The Arab League chief said on Monday that snipers remain a threat to civilian lives in Syria and called for the shootings to end, as activists heaped criticism on the bloc’s observer mission.
However, Nabil al-Arabi defended the monitors in his first remarks since they were deployed in Syria a week ago, saying the “mission needs more time.”
“There are still snipers and -gunfire. There must be a total halt to the gunfire,” Arabi said, even as monitors strive to stem the persistent bloodshed.
The issue would be raised with the government of Syrian President Bashar al-Assad, he told reporters in Cairo, “because the aim is to stop the shooting and protect civilians.”
However, “it is difficult to say who is firing on whom,” Arabi said.
On the ground, 11 more civilians were killed by security force gunfire on Monday, while mutinous soldiers attacked three positions of the regular army, a watchdog and activists said.
After weeks of stalling, Syria agreed last month to allow the deployment of observers as part of an Arab roadmap calling for the withdrawal of the military from cities and residential districts, a halt to violence against civilians and the release of detainees.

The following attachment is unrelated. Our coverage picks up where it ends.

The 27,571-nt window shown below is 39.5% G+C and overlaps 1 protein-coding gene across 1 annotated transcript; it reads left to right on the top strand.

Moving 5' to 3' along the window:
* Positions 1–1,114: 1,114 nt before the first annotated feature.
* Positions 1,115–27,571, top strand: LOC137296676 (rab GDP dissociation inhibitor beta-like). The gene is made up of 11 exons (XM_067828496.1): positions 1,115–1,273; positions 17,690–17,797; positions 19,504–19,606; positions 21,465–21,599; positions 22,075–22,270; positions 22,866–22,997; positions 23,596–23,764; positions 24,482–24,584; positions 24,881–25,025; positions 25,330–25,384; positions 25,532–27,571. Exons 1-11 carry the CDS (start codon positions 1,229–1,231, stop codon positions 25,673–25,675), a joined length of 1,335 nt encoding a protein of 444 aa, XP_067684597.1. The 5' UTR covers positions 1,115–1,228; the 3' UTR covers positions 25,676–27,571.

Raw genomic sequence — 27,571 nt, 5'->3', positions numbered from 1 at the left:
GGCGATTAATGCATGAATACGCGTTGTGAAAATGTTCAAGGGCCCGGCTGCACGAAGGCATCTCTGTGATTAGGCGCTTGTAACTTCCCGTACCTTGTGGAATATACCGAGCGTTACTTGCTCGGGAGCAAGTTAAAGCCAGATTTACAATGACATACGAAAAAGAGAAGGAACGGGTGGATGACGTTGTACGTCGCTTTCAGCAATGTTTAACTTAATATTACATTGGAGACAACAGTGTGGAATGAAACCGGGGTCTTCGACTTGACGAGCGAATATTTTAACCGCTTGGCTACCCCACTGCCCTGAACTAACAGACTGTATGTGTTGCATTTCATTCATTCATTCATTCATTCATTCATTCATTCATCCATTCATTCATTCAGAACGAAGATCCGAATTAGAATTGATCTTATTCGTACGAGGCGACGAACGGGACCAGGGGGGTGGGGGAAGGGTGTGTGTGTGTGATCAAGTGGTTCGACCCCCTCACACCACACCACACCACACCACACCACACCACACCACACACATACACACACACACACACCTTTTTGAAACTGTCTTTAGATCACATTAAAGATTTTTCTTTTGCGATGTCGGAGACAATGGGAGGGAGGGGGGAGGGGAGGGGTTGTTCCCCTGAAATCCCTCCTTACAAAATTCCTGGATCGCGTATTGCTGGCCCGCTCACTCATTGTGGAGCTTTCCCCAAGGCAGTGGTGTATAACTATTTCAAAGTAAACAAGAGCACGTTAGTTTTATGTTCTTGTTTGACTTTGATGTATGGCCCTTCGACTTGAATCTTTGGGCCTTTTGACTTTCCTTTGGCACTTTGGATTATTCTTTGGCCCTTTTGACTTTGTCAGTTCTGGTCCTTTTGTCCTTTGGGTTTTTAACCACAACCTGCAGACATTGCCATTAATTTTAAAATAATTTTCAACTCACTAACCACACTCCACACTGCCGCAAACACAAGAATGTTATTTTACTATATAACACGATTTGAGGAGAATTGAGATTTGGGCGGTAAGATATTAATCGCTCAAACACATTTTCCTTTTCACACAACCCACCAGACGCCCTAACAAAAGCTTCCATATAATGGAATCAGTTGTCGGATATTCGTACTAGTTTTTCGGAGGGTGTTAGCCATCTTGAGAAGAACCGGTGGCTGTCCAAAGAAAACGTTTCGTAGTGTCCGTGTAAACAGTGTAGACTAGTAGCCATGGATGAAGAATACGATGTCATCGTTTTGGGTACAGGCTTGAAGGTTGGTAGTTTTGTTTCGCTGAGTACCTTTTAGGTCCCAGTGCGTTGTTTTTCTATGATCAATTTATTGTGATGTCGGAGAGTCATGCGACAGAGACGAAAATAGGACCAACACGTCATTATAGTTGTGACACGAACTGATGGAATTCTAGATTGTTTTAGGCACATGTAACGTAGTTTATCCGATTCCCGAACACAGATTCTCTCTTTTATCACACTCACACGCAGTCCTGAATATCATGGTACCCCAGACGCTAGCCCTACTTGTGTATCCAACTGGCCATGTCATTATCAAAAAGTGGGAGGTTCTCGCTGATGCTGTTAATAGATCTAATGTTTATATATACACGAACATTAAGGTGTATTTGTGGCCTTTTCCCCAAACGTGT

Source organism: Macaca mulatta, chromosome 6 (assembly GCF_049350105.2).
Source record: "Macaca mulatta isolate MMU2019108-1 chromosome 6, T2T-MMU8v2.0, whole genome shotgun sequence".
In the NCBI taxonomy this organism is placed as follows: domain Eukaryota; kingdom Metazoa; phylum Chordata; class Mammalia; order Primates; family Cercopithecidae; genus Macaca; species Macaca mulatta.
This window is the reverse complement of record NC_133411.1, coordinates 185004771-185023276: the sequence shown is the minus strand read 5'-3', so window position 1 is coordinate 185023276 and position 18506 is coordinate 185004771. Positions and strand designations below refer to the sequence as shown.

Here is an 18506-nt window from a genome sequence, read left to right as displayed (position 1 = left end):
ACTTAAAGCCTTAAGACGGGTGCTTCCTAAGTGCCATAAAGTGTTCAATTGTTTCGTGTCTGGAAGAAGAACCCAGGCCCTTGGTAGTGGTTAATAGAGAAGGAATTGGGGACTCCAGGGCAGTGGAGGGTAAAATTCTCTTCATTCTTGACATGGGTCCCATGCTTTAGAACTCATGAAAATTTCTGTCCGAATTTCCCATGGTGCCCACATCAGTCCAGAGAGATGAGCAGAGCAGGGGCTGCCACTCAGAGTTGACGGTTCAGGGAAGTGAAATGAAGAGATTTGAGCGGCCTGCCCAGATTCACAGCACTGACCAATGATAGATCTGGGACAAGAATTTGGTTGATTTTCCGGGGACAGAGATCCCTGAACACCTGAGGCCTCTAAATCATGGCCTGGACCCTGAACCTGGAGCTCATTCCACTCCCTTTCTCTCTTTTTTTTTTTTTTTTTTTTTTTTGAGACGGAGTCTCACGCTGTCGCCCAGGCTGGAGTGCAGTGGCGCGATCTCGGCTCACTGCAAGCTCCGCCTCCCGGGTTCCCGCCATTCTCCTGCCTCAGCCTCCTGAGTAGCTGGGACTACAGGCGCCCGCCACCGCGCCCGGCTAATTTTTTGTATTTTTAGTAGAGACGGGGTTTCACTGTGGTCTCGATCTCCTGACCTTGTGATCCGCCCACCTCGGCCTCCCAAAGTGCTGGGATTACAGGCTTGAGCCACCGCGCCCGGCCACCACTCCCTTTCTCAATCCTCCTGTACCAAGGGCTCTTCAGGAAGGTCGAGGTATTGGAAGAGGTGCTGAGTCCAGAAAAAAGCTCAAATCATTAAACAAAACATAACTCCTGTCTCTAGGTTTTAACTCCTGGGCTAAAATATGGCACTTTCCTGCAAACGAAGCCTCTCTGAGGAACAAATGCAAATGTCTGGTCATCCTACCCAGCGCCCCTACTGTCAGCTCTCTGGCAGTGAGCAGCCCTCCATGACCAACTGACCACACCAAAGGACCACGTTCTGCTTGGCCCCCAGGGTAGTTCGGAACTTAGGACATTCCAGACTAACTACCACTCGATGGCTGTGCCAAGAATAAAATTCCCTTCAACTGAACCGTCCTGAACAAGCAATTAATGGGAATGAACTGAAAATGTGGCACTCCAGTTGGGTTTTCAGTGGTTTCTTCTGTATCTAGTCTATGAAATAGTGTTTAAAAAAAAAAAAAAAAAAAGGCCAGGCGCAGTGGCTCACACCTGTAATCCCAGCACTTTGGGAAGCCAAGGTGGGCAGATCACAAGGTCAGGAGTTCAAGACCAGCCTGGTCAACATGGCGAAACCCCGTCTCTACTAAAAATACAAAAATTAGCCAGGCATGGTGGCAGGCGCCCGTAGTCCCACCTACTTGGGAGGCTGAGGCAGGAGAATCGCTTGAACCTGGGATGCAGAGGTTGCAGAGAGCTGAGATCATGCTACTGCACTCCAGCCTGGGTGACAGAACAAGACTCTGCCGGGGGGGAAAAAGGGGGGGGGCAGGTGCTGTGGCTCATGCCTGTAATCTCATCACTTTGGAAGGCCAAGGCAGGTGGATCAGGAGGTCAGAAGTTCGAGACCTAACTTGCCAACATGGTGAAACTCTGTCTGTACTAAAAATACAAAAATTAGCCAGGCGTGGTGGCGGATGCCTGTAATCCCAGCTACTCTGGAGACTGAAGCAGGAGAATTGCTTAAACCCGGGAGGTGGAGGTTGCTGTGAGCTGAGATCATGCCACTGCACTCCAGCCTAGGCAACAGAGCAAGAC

The mission has been mired in controversy since a first team of 50 observers arrived on Dec. 26, with activists and commentators saying Syrian authorities were keeping the monitors on a short leash and critical of the choice of a former top Sudanese military commander to head the operation.
On Sunday, the Arab Parliament, an advisory body of the 22-member Arab League, intensified the pressure, saying the monitors should be immediately withdrawn having failed to halt the government’s crackdown on dissent.
“We are seeing an increase in violence, more people are being killed, including children ... and all this in the presence of Arab League monitors, which has angered the Arab people,” said the body’s speaker, Salem al-Diqbassi.
He urged Arabi to “immediately pull out the Arab observers, considering the continued killing of innocent civilians by the Syrian regime.”